The suspects, of Iraqi, Saudi, Indian and Jordanian origin, have opened a debate on the role overseas doctors play in the British health system. It is a widely acknowledged fact that the NHS survives on the contribution of doctors trained abroad. Many would go so far as to say that the NHS would not exist today had doctors from the sub-continent buoyed it through its early decades. Today approximately 128,000 of the 277,000 doctors on the GMC Register are from overseas medical schools.

The requirement of a work permit for foreign junior doctors only came into place last year, as the UK was producing more doctors itself (many of whom are now leaving for Australia, New Zealand and Canada). Medical Student Newspaper covered the fact that even overseas undergraduates in British medical schools, who pay almost £100,000 in tuition fees, were instructed to apply for work permits despite being halfway through training.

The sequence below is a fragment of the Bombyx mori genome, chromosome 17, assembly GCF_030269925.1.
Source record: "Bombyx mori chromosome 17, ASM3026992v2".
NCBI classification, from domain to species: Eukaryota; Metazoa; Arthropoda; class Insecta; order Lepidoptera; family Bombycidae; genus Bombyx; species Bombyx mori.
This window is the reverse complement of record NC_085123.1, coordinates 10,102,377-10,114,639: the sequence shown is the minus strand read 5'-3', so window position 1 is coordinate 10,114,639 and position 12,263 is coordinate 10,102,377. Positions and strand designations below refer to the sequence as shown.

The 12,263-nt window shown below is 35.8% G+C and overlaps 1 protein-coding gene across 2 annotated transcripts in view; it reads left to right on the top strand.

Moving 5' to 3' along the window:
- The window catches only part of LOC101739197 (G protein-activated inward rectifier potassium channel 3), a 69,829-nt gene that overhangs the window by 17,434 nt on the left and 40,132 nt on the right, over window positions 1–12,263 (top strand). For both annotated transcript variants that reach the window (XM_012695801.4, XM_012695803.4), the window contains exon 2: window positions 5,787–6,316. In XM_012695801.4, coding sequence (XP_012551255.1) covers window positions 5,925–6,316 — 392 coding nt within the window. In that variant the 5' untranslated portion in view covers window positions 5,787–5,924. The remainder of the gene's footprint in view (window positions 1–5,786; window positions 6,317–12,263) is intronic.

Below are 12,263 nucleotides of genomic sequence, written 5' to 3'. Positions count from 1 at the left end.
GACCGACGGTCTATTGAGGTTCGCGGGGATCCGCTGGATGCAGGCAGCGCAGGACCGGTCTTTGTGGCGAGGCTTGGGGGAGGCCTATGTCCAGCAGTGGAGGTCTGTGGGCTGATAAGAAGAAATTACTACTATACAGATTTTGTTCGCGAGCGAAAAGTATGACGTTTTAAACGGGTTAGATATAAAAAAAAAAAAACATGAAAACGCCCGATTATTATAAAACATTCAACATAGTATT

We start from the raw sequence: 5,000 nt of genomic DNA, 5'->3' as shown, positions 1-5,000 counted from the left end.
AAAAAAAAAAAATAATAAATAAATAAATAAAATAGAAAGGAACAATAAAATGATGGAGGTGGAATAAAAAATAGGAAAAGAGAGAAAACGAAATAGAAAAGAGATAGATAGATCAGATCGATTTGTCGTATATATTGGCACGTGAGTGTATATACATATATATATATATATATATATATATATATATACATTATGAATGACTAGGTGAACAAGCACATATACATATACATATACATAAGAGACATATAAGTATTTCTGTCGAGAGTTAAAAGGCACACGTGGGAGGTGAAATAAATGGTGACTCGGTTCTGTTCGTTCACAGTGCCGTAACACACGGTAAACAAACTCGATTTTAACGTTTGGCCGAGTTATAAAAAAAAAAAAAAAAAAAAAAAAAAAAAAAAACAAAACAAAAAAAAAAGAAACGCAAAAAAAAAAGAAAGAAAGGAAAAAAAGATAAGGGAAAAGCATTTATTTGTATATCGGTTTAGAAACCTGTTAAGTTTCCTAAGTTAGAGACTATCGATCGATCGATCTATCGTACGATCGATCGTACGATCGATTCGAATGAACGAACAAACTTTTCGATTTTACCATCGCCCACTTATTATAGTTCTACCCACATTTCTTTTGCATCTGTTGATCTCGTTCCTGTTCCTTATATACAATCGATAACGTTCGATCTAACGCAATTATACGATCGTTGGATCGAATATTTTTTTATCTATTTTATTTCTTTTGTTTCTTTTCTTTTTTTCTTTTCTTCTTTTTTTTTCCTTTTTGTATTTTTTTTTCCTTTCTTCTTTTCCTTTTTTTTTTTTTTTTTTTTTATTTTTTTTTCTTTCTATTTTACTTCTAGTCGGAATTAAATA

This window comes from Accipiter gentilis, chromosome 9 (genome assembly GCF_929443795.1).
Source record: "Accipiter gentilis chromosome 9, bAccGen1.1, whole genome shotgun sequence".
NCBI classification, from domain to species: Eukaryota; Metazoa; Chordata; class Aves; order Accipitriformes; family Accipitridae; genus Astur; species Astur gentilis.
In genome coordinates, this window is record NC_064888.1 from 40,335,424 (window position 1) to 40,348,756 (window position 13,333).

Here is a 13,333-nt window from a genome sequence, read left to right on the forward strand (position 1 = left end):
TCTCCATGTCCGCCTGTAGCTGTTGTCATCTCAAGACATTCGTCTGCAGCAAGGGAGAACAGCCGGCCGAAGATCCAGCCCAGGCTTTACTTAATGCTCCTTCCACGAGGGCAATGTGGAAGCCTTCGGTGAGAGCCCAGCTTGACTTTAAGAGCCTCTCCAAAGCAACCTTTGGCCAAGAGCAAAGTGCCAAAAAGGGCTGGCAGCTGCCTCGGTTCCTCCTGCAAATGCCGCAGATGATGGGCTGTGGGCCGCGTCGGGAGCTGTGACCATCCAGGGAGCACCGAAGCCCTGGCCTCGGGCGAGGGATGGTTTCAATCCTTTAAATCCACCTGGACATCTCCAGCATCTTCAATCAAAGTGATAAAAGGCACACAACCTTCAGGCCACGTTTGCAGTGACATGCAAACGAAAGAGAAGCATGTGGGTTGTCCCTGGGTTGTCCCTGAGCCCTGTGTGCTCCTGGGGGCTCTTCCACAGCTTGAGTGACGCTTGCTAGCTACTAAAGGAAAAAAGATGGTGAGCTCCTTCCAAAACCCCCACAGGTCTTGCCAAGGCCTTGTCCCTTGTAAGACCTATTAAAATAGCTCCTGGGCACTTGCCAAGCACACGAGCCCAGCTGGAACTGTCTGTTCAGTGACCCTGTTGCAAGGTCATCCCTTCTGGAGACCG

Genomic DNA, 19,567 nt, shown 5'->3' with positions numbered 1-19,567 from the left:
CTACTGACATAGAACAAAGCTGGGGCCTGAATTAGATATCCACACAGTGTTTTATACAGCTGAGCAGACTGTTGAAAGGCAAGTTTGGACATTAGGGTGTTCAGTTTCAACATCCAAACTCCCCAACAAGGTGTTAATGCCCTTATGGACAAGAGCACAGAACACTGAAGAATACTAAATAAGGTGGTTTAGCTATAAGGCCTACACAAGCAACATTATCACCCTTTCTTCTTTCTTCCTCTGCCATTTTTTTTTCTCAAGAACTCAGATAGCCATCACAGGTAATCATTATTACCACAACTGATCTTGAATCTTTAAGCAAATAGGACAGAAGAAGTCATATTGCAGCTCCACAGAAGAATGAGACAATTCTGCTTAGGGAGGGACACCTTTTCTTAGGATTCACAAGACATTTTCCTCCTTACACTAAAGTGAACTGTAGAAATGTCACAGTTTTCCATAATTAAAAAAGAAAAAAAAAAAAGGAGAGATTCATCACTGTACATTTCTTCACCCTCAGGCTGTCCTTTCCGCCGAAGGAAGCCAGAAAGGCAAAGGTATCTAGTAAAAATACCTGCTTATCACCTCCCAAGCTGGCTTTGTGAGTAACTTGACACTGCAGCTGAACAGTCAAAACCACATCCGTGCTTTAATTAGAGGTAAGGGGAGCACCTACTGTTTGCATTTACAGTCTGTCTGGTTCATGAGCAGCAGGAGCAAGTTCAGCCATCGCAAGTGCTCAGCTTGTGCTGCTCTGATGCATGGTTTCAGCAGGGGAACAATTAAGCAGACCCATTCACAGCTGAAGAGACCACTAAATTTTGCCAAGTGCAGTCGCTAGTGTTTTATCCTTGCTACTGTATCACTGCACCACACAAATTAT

The normal vetting process for doctors involves a professional and linguistic assessment (the PLAB) and a probation period working in the NHS before a full registration is offered. Doctors from the EU are exempt from these checks. No doctors are specifically questioned on their political views.

Members of British Muslim medical groups, such as Dr Abdula Shehu of the Muslim Doctors Association, are afraid there will be a backlash against Muslim doctors. To me, this sounds improbable. Doctors can't be picked out on the street - most people know doctors via being treated by them. I doubt people will suddenly assume their family GP Dr Hussain is a terrorist.